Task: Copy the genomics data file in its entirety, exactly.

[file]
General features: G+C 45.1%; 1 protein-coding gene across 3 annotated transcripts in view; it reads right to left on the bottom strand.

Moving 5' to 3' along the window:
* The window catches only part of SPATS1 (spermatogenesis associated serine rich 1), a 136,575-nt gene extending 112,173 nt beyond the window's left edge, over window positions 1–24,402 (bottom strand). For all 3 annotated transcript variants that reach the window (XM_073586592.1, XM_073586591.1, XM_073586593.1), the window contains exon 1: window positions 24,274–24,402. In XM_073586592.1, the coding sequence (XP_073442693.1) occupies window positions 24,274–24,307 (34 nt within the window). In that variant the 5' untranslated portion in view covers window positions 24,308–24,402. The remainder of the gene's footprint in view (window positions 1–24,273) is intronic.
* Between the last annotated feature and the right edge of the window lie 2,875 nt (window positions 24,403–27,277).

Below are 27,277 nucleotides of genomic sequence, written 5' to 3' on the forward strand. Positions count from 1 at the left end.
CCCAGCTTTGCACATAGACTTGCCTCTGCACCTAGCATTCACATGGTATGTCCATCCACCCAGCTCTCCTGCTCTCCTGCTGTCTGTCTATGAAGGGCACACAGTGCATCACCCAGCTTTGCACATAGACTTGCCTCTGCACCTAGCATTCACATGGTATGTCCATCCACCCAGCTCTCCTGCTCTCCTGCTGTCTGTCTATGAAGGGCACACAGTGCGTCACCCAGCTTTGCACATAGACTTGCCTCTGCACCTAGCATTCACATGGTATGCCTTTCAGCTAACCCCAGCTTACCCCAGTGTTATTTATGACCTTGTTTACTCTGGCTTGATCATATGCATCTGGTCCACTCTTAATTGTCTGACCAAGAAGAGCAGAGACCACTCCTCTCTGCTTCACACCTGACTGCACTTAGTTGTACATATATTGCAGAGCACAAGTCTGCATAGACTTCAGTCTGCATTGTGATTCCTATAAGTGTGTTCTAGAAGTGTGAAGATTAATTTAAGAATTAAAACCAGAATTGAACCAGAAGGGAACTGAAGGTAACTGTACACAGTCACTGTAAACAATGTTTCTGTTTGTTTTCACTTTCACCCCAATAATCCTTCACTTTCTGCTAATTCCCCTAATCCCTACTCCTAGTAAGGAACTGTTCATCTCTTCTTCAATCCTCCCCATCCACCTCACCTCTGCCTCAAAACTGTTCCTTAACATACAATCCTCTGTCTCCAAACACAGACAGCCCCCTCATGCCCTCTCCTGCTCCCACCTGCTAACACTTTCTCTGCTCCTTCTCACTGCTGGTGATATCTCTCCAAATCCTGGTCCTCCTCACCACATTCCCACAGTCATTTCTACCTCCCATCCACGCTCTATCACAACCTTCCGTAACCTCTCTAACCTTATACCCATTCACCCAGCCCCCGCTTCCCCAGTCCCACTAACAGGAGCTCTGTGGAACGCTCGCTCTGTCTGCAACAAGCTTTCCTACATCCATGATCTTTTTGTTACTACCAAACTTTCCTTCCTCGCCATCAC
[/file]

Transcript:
General features: G+C 45.1%; 1 protein-coding gene across 3 annotated transcripts in view; it reads right to left on the bottom strand.

Moving 5' to 3' along the window:
* The window catches only part of SPATS1 (spermatogenesis associated serine rich 1), a 136,575-nt gene extending 112,173 nt beyond the window's left edge, over window positions 1–24,402 (bottom strand). For all 3 annotated transcript variants that reach the window (XM_073586592.1, XM_073586591.1, XM_073586593.1), the window contains exon 1: window positions 24,274–24,402. In XM_073586592.1, the coding sequence (XP_073442693.1) occupies window positions 24,274–24,307 (34 nt within the window). In that variant the 5' untranslated portion in view covers window positions 24,308–24,402. The remainder of the gene's footprint in view (window positions 1–24,273) is intronic.
* Between the last annotated feature and the right edge of the window lie 2,875 nt (window positions 24,403–27,277).

Below are 27,277 nucleotides of genomic sequence, written 5' to 3' on the forward strand. Positions count from 1 at the left end.
CCCAGCTTTGCACATAGACTTGCCTCTGCACCTAGCATTCACATGGTATGTCCATCCACCCAGCTCTCCTGCTCTCCTGCTGTCTGTCTATGAAGGGCACACAGTGCATCACCCAGCTTTGCACATAGACTTGCCTCTGCACCTAGCATTCACATGGTATGTCCATCCACCCAGCTCTCCTGCTCTCCTGCTGTCTGTCTATGAAGGGCACACAGTGCGTCACCCAGCTTTGCACATAGACTTGCCTCTGCACCTAGCATTCACATGGTATGCCTTTCAGCTAACCCCAGCTTACCCCAGTGTTATTTATGACCTTGTTTACTCTGGCTTGATCATATGCATCTGGTCCACTCTTAATTGTCTGACCAAGAAGAGCAGAGACCACTCCTCTCTGCTTCACACCTGACTGCACTTAGTTGTACATATATTGCAGAGCACAAGTCTGCATAGACTTCAGTCTGCATTGTGATTCCTATAAGTGTGTTCTAGAAGTGTGAAGATTAATTTAAGAATTAAAACCAGAATTGAACCAGAAGGGAACTGAAGGTAACTGTACACAGTCACTGTAAACAATGTTTCTGTTTGTTTTCACTTTCACCCCAATAATCCTTCACTTTCTGCTAATTCCCCTAATCCCTACTCCTAGTAAGGAACTGTTCATCTCTTCTTCAATCCTCCCCATCCACCTCACCTCTGCCTCAAAACTGTTCCTTAACATACAATCCTCTGTCTCCAAACACAGACAGCCCCCTCATGCCCTCTCCTGCTCCCACCTGCTAACACTTTCTCTGCTCCTTCTCACTGCTGGTGATATCTCTCCAAATCCTGGTCCTCCTCACCACATTCCCACAGTCATTTCTACCTCCCATCCACGCTCTATCACAACCTTCCGTAACCTCTCTAACCTTATACCCATTCACCCAGCCCCCGCTTCCCCAGTCCCACTAACAGGAGCTCTGTGGAACGCTCGCTCTGTCTGCAACAAGCTTTCCTACATCCATGATCTTTTTGTTACTACCAAACTTTCCTTCCTCGCCATCAC